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An all-new state

An all-new state
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First Published: Fri, Nov 11 2011. 08 53 PM IST

Trendsetter: Playwright Saumya Joshi. By Abhijit Bhatlekar/Mint
Trendsetter: Playwright Saumya Joshi. By Abhijit Bhatlekar/Mint
Updated: Fri, Nov 11 2011. 08 53 PM IST
He moves briskly from one corner to the other of an empty hall in Ahmedabad, trying to get under the skin of an imaginary audience. Playwright Saumya Joshi halts only to shout out to his actors, signalling them to stop as he reworks the sequence which, as an actor says, would be well over the 50th time now. Joshi doesn’t believe in 40-day productions, the norm in Gujarati theatre.
Trendsetter: Playwright Saumya Joshi. By Abhijit Bhatlekar/Mint
Gujarati language theatre, which has seen a dearth of original plays compared to regional theatre in neighbouring Maharashtra, had two plays receive box-office success in Mumbai last year. Welcome Zindagi and 102 Not Out, both by Joshi, are now being adapted into Marathi, a reversal of the trend all these years.
So far, Gujarati plays have been associated with slapstick humour. “It’s a first,” says Joshi, 37, who quit his job as a professor of English literature at the HK Arts College in Ahmedabad this September to pursue theatre full-time.
“I am not clever. But I am ready to slog,” says Joshi. He took nine months to write Welcome Zindagi and rehearsed for four months before going on the floor. The play, about a strained father-son relationship, has been a runaway success in Mumbai, a large base for Gujarati audiences. They have performed over 200 shows so far, with those like actor Paresh Rawal claiming to have seen it five times.
According to Rawal, a popular stage and film actor himself, Welcome Zindagi is a turning point for Gujarati theatre. “Saumya seems to release his inner self through his works, be it theatre or poetry. It is an actor’s dream to speak his language, and see the world the way he sees it.” Rawal has even offered to produce a Gujarati film or a play if Joshi agrees to write for it.
“Gujarat has an audience for theatre. In a place like Bharuch, we have done eight shows, which means 8,000 people from the town with a population of around 1.5 lakh saw our play. There is an audience but they’re tired of mediocre commercial theatre,” says Joshi.
Theatre and art were in the family. His parents, both professors, frequently had literary stalwarts such as Vijay Tendulkar, Ratnakar Matkari and Umashankar Joshi as guests at their home in Ahmedabad. Joshi also has the support of his elder brother Abhijat, who shot to fame co-writing scripts, screenplays and dialogues for films such as 3 Idiots and Lage Raho Munna Bhai. As a student, Joshi says he would offer to run errands for any playwright in town. “I visited Tendulkar at his hotel when I was 13. I told him I would bring him tea and do anything else he wanted me to do.”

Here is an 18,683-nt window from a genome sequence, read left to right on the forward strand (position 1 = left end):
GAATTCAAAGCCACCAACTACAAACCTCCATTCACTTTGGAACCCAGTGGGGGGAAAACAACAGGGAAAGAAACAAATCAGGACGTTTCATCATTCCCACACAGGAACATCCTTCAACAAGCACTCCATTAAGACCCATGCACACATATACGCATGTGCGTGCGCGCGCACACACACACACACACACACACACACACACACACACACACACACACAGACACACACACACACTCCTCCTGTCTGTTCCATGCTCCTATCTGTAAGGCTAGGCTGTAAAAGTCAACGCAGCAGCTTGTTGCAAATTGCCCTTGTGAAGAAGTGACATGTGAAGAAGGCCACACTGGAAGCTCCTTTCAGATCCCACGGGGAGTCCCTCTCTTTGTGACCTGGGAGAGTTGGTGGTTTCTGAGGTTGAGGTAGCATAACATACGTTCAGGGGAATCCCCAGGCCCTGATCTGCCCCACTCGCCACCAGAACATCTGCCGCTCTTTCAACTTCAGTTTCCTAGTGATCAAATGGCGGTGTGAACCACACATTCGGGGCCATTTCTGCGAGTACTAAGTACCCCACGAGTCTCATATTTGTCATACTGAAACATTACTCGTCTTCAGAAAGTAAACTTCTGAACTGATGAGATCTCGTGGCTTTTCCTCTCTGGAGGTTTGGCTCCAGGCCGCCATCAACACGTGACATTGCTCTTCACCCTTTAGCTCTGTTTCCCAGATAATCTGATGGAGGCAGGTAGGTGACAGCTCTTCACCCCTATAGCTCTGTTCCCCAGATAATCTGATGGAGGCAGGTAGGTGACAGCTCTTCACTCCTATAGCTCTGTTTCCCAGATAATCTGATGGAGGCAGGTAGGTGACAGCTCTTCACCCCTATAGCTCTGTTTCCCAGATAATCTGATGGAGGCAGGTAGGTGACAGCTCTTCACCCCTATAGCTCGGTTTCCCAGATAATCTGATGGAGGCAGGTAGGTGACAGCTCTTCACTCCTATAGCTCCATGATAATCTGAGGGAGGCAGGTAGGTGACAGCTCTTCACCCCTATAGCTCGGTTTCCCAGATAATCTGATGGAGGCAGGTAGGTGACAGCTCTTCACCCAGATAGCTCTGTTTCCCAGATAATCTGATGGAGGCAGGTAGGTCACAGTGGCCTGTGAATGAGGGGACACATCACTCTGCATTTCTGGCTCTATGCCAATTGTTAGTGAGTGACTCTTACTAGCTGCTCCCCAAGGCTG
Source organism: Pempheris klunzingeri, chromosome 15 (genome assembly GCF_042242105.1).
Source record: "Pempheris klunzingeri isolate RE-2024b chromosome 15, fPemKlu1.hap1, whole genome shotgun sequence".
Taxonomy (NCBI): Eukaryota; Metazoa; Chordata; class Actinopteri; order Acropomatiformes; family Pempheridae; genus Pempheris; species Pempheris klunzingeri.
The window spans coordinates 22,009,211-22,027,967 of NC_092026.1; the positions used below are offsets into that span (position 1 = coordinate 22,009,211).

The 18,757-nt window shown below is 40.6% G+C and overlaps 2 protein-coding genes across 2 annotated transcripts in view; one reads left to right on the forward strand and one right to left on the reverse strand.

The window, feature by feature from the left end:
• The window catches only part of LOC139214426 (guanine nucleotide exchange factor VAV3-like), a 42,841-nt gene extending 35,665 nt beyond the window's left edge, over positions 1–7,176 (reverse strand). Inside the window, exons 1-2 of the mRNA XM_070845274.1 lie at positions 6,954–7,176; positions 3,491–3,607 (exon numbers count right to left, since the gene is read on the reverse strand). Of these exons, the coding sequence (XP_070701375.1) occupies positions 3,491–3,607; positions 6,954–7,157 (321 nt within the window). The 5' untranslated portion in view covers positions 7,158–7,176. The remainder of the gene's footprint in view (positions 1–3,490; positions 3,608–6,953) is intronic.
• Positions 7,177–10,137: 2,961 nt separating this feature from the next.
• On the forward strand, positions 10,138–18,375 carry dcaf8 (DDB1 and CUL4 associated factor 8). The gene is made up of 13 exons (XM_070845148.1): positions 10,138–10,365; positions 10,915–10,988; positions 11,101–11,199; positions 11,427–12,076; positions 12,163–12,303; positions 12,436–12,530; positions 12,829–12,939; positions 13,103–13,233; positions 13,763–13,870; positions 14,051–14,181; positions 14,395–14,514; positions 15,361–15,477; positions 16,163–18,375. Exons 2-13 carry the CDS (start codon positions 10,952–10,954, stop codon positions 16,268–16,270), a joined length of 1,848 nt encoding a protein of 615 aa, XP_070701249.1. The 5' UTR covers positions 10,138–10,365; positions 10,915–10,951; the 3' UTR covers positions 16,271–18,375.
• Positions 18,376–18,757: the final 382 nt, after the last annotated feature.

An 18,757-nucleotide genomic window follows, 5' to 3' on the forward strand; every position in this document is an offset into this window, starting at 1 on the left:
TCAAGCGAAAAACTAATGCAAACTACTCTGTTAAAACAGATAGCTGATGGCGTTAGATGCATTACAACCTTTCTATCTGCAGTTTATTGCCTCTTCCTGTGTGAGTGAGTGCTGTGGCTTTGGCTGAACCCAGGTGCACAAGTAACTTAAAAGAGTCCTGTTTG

Before Welcome Zindagi, his plays (he’s written and directed 18 so far) have been what is termed “parallel theatre” with titles such as Munjaro, Mahatma Bomb, Tu Tu Tu Tu Tu Tara, and Dharo Ke Taame Manji Cho. In almost all his plays the star has been the script, interspersed with witty and hard-hitting dialogues.
Critical acclaim came with Dost Chokkas Ahin Ek Nagar Vaastu Hatu, a musical black comedy on the 2002 Gujarat riots. The protagonist was Nehru Bridge, which connects two glaringly distinct ends of Ahmedabad. This play prompted The Week magazine to name Joshi as one of the 50 rising stars of India in 2003. Soon after, the play Aathma Taaru Nu Aakash became the first play from Gujarat to be selected for the prestigious Prithvi Theatre Festival in Mumbai in 2005. Joshi’s latest, 102 Not Out, which is running full-house in Mumbai after over 90 shows, is about a 102-year-old father who wants to break the world record of a Chinese man who has lived for 120 years.
Joshi says that while Marathi theatre transitioned smoothly from commercial to meaningful because of playwrights like Vasant Kanetkar, this did not happen with Gujarati theatre. “We never had any great Gujarati playwrights, although we had veterans like Jai Shankar Sundari who could act and sing. But a game changer like a Kanetkar, a Tendulkar or a Prashant Dalmi was missing.”
Joshi is currently working on a tragic comedy with live music that will open in January. Like his brother, he sees himself in the film industry in the future, although he had previously written a Gujarati film that didn’t fare well at the box-office. Asked how he would handle this new medium, given that he has little exposure to the technical nuances of cinema, Joshi says he is ready to learn.
“Remember, I can even run errands,” he laughs.
Welcome Zindagi will play on 13 November at the Tejpal Auditorium in Mumbai.
102 Not Out will play on 20 November at Nehru Auditorium in Mumbai.
maulik.p@livemint.com
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First Published: Fri, Nov 11 2011. 08 53 PM IST